Morning tour of Porto

After a hearty breakfast onboard the Scenic Azure we set of for a Porto Panoramic Tour.  We would take the same roads that we went on the Hop On Hop Off bus the day before but with a very informative commentary.  So much so we told Carla that she should do the commentary for the HOHO busses.

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The MMIPO – Museum da Misericordia do Porto – and Part of the facade of the church.

Our first stop was the MMIPO – Museu da Misericórdia do Porto is located in the historic centre of Porto, in the Rua das Flores, at the building that used to be the head office of the institution from the mid 16th century up to 2013. The museum also includes the Misericórdia Church and the Gallery of Benefactors.  Built in the sixteenth century, the church received a major intervention in the 18th century with a predominant involvement of Nicolau Nasoni.

 

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Our Lady of Conception – Into-Portuguese sculpture likely to be originally from Malabar Coast.

 

 

 

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Fons Vitae -Fountain of Life

One of the largest works of Flemish painting, the Fons Vitae stands as a testament to the strength of the city and of its connections to Northern Europe in the 16th century. It is painted in oil over oak wood.

We climbed a tight stair case and found ourselves overlooking the church.  I took a quick photo of the Organ.

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the Church Organ

We had to be quite as their was a service in progress.  (I must admit climbing that staircase I was laughing very loud, had I known there was a service in the church I would have been quiet.

One floor is dedicated to the benefactors with portraits of them all.  Another floor is decidedly creepy with some of the medical instruments they used when it was a hospital.

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A white jacket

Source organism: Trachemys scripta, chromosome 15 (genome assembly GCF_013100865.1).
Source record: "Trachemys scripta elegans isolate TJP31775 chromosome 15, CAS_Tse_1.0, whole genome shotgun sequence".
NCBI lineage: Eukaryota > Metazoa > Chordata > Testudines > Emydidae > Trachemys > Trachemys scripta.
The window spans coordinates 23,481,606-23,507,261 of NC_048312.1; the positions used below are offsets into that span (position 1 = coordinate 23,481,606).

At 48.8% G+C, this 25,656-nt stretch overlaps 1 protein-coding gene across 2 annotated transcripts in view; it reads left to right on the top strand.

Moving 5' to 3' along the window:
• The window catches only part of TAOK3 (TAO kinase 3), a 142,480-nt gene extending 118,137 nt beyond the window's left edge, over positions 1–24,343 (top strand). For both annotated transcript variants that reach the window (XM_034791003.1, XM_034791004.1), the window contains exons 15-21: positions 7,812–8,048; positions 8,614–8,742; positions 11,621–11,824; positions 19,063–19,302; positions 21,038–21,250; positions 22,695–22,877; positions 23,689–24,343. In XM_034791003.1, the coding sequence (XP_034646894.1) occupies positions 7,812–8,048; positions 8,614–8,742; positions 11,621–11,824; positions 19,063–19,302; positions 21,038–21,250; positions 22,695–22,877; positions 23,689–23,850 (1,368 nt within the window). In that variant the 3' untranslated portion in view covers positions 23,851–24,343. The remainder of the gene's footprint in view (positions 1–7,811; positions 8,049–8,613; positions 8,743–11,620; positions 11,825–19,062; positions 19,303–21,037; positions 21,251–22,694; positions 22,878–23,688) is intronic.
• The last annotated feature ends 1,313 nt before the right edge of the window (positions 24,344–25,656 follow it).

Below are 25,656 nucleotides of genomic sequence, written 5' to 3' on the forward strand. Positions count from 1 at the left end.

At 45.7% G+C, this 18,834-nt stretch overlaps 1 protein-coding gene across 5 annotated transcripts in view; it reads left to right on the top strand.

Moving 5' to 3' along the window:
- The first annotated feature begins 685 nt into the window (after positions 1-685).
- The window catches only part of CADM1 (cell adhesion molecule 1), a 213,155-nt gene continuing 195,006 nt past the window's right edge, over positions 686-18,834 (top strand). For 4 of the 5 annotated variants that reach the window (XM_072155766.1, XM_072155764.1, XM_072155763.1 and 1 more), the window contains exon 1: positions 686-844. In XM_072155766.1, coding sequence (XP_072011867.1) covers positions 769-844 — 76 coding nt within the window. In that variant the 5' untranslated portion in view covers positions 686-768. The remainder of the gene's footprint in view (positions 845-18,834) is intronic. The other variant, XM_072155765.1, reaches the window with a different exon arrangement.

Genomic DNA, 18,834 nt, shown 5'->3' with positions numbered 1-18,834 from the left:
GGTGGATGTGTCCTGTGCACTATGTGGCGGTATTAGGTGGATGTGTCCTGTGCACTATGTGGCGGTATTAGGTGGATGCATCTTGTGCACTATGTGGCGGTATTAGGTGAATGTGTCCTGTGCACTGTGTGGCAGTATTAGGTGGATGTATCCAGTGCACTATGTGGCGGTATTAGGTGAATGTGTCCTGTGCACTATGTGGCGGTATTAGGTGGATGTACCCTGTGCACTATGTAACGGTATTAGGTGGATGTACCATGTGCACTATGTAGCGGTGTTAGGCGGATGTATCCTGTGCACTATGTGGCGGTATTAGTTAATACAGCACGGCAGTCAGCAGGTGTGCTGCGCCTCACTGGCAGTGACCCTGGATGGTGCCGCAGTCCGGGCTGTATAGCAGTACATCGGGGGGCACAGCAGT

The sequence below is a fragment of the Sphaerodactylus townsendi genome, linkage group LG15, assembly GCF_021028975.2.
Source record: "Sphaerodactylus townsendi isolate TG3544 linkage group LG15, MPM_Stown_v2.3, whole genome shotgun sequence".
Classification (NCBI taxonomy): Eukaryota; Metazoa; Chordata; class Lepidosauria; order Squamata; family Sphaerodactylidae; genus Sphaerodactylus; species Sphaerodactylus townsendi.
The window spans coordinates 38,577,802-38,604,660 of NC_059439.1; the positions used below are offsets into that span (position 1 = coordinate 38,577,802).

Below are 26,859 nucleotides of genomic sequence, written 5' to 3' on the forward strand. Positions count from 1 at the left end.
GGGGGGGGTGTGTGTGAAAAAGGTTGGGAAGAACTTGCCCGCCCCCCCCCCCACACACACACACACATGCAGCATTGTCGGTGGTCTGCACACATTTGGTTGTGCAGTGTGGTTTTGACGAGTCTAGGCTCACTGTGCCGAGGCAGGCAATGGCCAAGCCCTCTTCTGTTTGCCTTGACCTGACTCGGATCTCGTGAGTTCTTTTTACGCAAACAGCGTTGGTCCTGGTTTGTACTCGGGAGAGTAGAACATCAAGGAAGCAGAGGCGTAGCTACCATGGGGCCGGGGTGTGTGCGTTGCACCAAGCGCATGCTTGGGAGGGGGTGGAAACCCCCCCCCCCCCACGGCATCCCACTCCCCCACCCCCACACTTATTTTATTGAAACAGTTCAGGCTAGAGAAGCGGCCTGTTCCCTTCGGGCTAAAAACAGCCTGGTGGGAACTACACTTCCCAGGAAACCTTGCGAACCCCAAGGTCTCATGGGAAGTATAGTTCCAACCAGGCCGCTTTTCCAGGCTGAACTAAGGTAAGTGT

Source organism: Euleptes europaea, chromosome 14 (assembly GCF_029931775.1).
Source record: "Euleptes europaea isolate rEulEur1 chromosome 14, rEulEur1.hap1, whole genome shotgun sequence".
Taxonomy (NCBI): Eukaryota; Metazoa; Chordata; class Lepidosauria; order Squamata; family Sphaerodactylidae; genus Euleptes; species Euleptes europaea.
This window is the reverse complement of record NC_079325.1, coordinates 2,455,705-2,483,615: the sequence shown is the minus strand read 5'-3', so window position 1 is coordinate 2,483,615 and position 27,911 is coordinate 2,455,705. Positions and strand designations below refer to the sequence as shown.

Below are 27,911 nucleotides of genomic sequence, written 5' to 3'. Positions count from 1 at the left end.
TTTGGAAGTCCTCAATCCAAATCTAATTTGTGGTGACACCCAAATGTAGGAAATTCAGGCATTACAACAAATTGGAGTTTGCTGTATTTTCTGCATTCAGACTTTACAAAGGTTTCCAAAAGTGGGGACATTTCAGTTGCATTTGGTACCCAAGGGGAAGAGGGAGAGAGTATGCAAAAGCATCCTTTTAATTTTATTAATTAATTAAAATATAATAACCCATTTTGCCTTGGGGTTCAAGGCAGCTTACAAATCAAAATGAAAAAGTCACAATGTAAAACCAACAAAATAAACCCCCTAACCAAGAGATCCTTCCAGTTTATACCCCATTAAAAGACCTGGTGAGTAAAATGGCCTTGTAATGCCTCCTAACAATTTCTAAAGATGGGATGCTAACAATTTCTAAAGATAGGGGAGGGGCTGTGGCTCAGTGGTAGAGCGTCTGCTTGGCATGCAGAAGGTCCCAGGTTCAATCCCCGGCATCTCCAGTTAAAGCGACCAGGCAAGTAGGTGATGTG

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Medical Instruments

 

From the museum we walked to the Sao Bento Station. It may well be one of the prettiest rail stations.  This was one place I wanted to visit and I wasn’t disappointed.

20,000 magnificent azulejo tin-glazed ceramic tiles depicting Portugal’s past – its royalty, its wars, and its transportation history. The blue and white tiles were placed over a period of 11 years (1905–1916) by artist Jorge Colaço.

The station was built in 1900

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20,000 Blue and White Tiles

The beautiful station was named after a Benedictine monastery that once occupied its space back in the 16th century. Destroyed by fire in 1783, the house of worship was rebuilt but by the 19th century was torn down to make way for the expanding railway system. Built by architect José Marques da Silva, the very first stone was laid by King Carlos I himself.

 

Five years after the station was built, the intricate tile work began. Included in the landscapes and ethnographic displays are the Battle of Valdevez (1140) and the Conquest of Ceuta (1415) along with several other important events and places that created the vibrant city that this unusual and beautiful station resides in.

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Stunning Sao Bento Station – 20,000 Blue and White Tiles adorn the walls

Our tour then took us to what one can only describe as the most stunning McDonalds ever.  I managed to get a quick photo of the inside and the exterior before our bus took us to Sculpture and trees in Cordoaria Park also called Joao Chagas Garden in Porto, where we then had some free time.

 

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Flowers on the building.

The street the museum was in used to be called Flower Street.

 

Our tour then took us to what one can only describe as the most stunning McDonalds ever.  I managed to get a quick photo of the inside and the exterior before our bus took us to Sculpture and trees in Cordoaria Park also called Joao Chagas Garden in Porto, where we then had some free time.

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Inside the McDonalds…excuse the terrible photo

 

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The elaborate McDonalds in Porto